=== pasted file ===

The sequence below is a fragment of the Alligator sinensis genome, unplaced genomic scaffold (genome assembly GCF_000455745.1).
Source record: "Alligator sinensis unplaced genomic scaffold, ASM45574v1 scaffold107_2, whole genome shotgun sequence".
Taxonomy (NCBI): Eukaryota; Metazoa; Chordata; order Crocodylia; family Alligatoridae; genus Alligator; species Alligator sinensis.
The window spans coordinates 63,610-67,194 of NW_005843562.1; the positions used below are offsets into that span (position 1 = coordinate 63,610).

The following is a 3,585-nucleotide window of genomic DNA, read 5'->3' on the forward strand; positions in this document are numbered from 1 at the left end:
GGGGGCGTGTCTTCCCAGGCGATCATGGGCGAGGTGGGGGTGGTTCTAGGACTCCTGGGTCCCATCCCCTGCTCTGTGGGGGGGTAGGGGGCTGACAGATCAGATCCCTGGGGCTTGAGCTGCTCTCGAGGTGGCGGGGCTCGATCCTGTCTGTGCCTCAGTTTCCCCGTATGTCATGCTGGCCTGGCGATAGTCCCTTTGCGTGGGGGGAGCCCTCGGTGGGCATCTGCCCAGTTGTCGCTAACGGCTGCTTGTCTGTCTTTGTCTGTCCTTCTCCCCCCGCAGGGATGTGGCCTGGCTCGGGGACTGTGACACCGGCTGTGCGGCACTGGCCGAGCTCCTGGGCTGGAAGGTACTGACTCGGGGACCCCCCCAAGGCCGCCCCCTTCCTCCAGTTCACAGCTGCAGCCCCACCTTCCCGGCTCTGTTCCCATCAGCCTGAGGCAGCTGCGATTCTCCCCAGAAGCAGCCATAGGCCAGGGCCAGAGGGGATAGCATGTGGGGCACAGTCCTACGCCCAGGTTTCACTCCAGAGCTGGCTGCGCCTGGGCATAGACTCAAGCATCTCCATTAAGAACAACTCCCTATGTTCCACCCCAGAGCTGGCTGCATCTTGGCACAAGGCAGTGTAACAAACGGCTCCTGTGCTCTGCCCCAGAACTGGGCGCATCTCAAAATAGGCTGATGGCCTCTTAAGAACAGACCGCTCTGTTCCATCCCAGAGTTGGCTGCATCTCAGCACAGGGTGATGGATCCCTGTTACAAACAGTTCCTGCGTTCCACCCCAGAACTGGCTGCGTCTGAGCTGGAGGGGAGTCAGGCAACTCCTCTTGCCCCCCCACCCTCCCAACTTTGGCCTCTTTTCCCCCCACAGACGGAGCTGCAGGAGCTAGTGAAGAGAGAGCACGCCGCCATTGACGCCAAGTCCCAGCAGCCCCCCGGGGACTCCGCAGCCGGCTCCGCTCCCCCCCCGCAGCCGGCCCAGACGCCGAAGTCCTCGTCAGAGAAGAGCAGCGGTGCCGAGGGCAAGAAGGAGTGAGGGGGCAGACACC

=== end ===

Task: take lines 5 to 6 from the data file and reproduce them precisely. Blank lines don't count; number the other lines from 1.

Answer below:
The following is a 3,585-nucleotide window of genomic DNA, read 5'->3' on the forward strand; positions in this document are numbered from 1 at the left end:
GGGGGCGTGTCTTCCCAGGCGATCATGGGCGAGGTGGGGGTGGTTCTAGGACTCCTGGGTCCCATCCCCTGCTCTGTGGGGGGGTAGGGGGCTGACAGATCAGATCCCTGGGGCTTGAGCTGCTCTCGAGGTGGCGGGGCTCGATCCTGTCTGTGCCTCAGTTTCCCCGTATGTCATGCTGGCCTGGCGATAGTCCCTTTGCGTGGGGGGAGCCCTCGGTGGGCATCTGCCCAGTTGTCGCTAACGGCTGCTTGTCTGTCTTTGTCTGTCCTTCTCCCCCCGCAGGGATGTGGCCTGGCTCGGGGACTGTGACACCGGCTGTGCGGCACTGGCCGAGCTCCTGGGCTGGAAGGTACTGACTCGGGGACCCCCCCAAGGCCGCCCCCTTCCTCCAGTTCACAGCTGCAGCCCCACCTTCCCGGCTCTGTTCCCATCAGCCTGAGGCAGCTGCGATTCTCCCCAGAAGCAGCCATAGGCCAGGGCCAGAGGGGATAGCATGTGGGGCACAGTCCTACGCCCAGGTTTCACTCCAGAGCTGGCTGCGCCTGGGCATAGACTCAAGCATCTCCATTAAGAACAACTCCCTATGTTCCACCCCAGAGCTGGCTGCATCTTGGCACAAGGCAGTGTAACAAACGGCTCCTGTGCTCTGCCCCAGAACTGGGCGCATCTCAAAATAGGCTGATGGCCTCTTAAGAACAGACCGCTCTGTTCCATCCCAGAGTTGGCTGCATCTCAGCACAGGGTGATGGATCCCTGTTACAAACAGTTCCTGCGTTCCACCCCAGAACTGGCTGCGTCTGAGCTGGAGGGGAGTCAGGCAACTCCTCTTGCCCCCCCACCCTCCCAACTTTGGCCTCTTTTCCCCCCACAGACGGAGCTGCAGGAGCTAGTGAAGAGAGAGCACGCCGCCATTGACGCCAAGTCCCAGCAGCCCCCCGGGGACTCCGCAGCCGGCTCCGCTCCCCCCCCGCAGCCGGCCCAGACGCCGAAGTCCTCGTCAGAGAAGAGCAGCGGTGCCGAGGGCAAGAAGGAGTGAGGGGGCAGACACC